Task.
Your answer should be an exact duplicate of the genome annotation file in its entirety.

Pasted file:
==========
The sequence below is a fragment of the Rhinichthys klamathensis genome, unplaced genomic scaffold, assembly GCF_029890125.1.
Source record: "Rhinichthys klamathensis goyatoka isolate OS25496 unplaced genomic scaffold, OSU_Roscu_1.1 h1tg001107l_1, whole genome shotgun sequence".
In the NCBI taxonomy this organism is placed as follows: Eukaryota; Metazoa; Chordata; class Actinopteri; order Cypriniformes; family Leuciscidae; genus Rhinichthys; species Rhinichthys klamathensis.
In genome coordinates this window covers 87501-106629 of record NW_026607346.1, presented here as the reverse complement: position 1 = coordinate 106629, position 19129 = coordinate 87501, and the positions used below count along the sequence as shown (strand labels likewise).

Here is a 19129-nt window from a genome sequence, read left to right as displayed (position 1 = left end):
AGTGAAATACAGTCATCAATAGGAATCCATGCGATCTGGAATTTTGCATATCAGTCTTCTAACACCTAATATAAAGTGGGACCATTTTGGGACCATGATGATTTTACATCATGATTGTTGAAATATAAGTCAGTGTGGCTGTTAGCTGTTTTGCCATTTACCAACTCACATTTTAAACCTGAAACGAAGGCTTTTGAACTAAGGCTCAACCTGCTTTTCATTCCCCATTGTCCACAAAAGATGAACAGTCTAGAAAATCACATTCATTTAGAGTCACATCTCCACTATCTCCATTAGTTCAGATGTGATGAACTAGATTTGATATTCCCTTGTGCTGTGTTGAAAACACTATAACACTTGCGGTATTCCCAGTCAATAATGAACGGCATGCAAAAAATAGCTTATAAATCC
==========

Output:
The sequence below is a fragment of the Rhinichthys klamathensis genome, unplaced genomic scaffold, assembly GCF_029890125.1.
Source record: "Rhinichthys klamathensis goyatoka isolate OS25496 unplaced genomic scaffold, OSU_Roscu_1.1 h1tg001107l_1, whole genome shotgun sequence".
In the NCBI taxonomy this organism is placed as follows: Eukaryota; Metazoa; Chordata; class Actinopteri; order Cypriniformes; family Leuciscidae; genus Rhinichthys; species Rhinichthys klamathensis.
In genome coordinates this window covers 87501-106629 of record NW_026607346.1, presented here as the reverse complement: position 1 = coordinate 106629, position 19129 = coordinate 87501, and the positions used below count along the sequence as shown (strand labels likewise).

Here is a 19129-nt window from a genome sequence, read left to right as displayed (position 1 = left end):
AGTGAAATACAGTCATCAATAGGAATCCATGCGATCTGGAATTTTGCATATCAGTCTTCTAACACCTAATATAAAGTGGGACCATTTTGGGACCATGATGATTTTACATCATGATTGTTGAAATATAAGTCAGTGTGGCTGTTAGCTGTTTTGCCATTTACCAACTCACATTTTAAACCTGAAACGAAGGCTTTTGAACTAAGGCTCAACCTGCTTTTCATTCCCCATTGTCCACAAAAGATGAACAGTCTAGAAAATCACATTCATTTAGAGTCACATCTCCACTATCTCCATTAGTTCAGATGTGATGAACTAGATTTGATATTCCCTTGTGCTGTGTTGAAAACACTATAACACTTGCGGTATTCCCAGTCAATAATGAACGGCATGCAAAAAATAGCTTATAAATCC